Apparently Linn stated during the interview that she got the gun out of the closet and that she and Blanchard were playing around with the gun on the bed. At times, according to Detective Lawrence, Linn noted that she was not afraid of anyone and was not afraid of Blanchard. Also, according to the court of appeals, Linn stated that she told Blanchard no one was going to tell her what to do in her house. But she also averred that he was strangling her. Additionally, according to Detective Lawrence, "She also made mention during that interview that the reason why she knew she could have balls that big is because she knew that there was a gun back there that she [could] go get." There were some things Linn stated she did not know to which Detective Lawrence thought she had to know the answer, such as who loaded the weapon. Throughout her testimony at trial, Linn repeatedly stated that she was drunk during the interview, did not remember the interview, and could not explain what was going through her mind when she made statements during the interview.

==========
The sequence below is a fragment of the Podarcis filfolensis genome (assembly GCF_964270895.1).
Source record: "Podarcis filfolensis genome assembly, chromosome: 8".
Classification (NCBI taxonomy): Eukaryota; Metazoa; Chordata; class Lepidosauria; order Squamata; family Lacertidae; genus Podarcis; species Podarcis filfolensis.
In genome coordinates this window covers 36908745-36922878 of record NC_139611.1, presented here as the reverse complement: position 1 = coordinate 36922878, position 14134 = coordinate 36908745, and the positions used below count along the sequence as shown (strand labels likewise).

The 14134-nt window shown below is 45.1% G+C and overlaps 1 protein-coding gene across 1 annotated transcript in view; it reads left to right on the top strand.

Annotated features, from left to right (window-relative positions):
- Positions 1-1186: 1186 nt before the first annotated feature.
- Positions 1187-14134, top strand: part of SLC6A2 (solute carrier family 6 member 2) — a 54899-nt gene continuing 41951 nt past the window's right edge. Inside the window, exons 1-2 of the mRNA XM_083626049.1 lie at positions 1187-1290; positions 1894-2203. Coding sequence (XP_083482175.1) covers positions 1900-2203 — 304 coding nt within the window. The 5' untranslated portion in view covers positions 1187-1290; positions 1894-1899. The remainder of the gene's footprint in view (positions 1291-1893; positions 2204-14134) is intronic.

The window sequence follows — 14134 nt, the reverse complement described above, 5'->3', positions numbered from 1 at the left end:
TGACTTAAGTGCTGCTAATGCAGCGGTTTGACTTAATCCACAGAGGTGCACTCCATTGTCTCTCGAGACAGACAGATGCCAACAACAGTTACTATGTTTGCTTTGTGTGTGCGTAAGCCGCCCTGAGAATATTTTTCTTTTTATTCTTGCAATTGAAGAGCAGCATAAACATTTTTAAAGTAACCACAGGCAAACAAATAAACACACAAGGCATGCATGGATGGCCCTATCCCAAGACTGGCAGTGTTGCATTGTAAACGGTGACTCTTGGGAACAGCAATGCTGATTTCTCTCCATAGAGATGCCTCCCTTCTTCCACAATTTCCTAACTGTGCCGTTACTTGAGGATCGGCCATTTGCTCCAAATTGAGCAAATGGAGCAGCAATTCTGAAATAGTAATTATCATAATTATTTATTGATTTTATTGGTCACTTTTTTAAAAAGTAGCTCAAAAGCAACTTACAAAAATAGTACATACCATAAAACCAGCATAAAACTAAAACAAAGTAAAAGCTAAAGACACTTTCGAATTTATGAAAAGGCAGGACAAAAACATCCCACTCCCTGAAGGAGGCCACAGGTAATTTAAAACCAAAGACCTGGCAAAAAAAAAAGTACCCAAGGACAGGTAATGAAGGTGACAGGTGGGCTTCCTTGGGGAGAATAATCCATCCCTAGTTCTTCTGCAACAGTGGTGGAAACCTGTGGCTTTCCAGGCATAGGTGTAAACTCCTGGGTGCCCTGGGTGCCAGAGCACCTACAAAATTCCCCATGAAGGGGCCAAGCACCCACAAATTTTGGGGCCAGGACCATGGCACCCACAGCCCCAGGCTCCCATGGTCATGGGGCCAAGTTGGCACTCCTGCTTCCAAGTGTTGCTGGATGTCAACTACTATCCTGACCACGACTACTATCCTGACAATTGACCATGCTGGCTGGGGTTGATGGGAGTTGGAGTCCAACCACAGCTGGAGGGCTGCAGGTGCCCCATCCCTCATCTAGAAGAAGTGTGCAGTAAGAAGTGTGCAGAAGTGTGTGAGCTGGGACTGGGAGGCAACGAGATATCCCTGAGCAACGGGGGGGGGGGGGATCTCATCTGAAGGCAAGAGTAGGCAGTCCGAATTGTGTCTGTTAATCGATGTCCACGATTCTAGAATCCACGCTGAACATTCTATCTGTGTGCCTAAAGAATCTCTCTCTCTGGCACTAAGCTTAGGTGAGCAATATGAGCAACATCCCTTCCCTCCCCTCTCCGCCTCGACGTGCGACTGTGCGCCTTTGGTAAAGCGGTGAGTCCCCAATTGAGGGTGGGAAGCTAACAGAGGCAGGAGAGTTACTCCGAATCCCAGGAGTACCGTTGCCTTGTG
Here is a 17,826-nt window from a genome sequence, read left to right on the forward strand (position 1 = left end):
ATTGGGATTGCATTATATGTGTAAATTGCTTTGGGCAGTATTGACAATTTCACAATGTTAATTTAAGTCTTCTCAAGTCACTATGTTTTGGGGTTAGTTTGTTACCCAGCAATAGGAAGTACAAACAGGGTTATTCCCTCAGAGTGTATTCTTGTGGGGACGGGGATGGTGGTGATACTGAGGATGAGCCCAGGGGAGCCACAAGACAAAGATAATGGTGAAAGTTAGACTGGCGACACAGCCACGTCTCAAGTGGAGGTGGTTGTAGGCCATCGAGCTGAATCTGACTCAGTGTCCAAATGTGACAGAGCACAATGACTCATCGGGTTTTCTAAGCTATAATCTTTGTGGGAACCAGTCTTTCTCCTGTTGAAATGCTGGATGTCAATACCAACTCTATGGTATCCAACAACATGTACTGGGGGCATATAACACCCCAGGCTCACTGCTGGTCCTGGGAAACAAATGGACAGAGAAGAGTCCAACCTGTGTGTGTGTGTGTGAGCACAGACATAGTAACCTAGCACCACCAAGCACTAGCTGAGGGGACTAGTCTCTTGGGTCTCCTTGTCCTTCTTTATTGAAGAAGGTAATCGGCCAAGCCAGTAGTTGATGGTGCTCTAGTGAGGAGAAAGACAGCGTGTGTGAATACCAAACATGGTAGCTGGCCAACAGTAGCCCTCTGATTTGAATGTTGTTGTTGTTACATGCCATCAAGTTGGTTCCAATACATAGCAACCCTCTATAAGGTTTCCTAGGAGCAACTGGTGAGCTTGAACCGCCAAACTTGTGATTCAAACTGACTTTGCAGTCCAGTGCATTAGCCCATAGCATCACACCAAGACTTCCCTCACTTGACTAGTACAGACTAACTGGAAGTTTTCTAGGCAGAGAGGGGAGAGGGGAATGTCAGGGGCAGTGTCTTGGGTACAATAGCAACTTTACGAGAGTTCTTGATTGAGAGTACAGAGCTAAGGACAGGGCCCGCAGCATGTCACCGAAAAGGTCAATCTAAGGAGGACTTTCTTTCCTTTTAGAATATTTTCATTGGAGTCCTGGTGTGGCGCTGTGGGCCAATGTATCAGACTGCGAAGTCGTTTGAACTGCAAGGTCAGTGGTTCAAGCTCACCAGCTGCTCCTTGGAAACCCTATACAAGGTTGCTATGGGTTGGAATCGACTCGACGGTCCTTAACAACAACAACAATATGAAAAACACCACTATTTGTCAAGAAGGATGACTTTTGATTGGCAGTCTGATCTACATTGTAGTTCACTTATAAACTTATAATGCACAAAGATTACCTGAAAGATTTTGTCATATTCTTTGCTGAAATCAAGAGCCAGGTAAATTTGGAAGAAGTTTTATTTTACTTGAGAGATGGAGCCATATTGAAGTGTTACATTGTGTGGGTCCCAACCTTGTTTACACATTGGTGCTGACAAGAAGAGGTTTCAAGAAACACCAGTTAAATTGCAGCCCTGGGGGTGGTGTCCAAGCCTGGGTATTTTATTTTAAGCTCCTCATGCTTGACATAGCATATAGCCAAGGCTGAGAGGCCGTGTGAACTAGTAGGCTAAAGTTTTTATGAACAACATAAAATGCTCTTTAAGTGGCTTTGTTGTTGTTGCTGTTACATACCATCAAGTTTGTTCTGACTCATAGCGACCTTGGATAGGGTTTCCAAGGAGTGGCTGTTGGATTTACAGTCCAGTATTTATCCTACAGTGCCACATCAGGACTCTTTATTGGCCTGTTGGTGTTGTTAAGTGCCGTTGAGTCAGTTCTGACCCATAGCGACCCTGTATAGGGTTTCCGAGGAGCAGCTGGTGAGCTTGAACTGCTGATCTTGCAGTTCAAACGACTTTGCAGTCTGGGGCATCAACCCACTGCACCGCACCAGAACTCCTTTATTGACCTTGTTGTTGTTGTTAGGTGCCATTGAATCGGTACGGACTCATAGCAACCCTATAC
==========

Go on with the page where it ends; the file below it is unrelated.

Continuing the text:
During the interview, Detective Lawrence sought to determine whether there was a history of domestic abuse. To do so, he asked Linn what she wears to bed at night and her sexual history with Blanchard. He did not determine anything from his questions because, in his view, there were a lot of inconsistencies.

         The State charged Linn with first-degree murder. During her trial, Linn asserted the shooting was justified as self-defense. She also asserted the shooting was an accident. No BWS expert witness was called, and BWS was not raised as part of her defense.

         After the trial, the jurors deliberated for about three-and-a-half hours. The jury found Linn guilty of first-degree murder. She was sentenced to life imprisonment. Her conviction was affirmed on appeal. Linn v. State, No. 07-1984, 2009 WL 605968, at *1 (Iowa Ct. App. Mar. 11, 2009).

         II. Procedural Background.